PROVIDENCE, R.I. (WPRI) – Rhode Island’s population has grown slightly for the sixth year in a row, as a growing number of international migrants offset the departure of domestic residents, according to new U.S. Census Bureau data released Wednesday.
The agency said Rhode Island had 1,059,639 residents as of July 1, an increase of about 2,000 or 0.2% compared with a year earlier. The state’s population has grown by about 7,500 residents since 2011.
Though Rhode Island was not among the eight states that actually lost population in the 12 months ended July 1, it remains one of the slowest-growing states in the nation. Massachusetts’ population grew at a slightly faster clip, with an increase of 0.5% or roughly 36,000 residents.
Once again, the overall increase in residents masked a larger shift in terms of who lives in Rhode Island.
Net migration to Rhode Island was slightly positive between July 2016 and July 2017, as the net arrival of 4,798 international migrants more than offset the loss of 3,854 domestic residents, according to Census estimates. There were also 10,915 births and 9,760 deaths in the state during the 12-month period.
The Census Bureau’s definition of international migrants includes “all foreign-born immigrants and emigrants, regardless of legal status.” It also covers migration between Rhode Island and Puerto Rico, and the movement of military members.
The new Census numbers also showed Rhode Island is one of the oldest states in the country, with 80.4% of its residents ages 18 and older. Adults make up a larger share of the population in only three other states – Vermont, Maine and New Hampshire. Massachusetts was close behind Rhode Island at 80% adults.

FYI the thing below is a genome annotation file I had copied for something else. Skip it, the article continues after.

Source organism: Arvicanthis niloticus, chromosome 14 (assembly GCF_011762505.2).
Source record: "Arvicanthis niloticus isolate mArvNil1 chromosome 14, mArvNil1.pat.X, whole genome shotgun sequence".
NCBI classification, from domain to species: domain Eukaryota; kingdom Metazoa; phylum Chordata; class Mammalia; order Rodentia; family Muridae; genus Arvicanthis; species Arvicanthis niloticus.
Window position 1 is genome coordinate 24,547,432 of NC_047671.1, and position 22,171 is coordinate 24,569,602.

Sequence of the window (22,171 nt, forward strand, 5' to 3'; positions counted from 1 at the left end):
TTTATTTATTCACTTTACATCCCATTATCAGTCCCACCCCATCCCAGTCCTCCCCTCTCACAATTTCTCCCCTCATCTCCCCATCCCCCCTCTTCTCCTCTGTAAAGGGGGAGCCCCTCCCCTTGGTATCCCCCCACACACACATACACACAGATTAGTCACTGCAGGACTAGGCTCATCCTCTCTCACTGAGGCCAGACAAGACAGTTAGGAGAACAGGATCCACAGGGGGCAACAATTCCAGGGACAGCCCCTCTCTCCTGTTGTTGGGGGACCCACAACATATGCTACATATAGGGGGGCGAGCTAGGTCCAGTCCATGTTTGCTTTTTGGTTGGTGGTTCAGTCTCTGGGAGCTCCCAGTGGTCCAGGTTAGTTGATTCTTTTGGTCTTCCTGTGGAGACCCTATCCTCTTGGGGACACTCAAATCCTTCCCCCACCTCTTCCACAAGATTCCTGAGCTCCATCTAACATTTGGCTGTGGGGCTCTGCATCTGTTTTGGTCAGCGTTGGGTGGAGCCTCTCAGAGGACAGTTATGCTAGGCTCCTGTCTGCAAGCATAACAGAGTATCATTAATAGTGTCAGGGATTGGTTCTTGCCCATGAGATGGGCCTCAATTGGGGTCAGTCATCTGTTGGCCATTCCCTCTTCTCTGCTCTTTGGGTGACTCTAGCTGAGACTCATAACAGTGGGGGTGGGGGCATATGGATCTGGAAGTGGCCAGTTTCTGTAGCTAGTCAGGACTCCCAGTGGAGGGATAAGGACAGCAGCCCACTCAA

The latest numbers will be of keen interest to political observers, because Rhode Island is at risk of losing one of its two U.S. House seats following the 2020 Census due to a shift in population toward the south and west. An analysis by Kimball Brace, the state’s longtime redistricting expert, shows the state is now within 157 residents of losing a seat.
Overall, the U.S. population grew by 2.3 million or 0.7% between July 2016 and July 2017, putting the total number of Americans at 325.7 million.
The fastest-growing state was Idaho, where the population increased 2.2% to 1.7 million, followed by Utah, Washington, Florida and Arizona. Wyoming had the largest percentage decline in population, while Illinois lost the most total residents.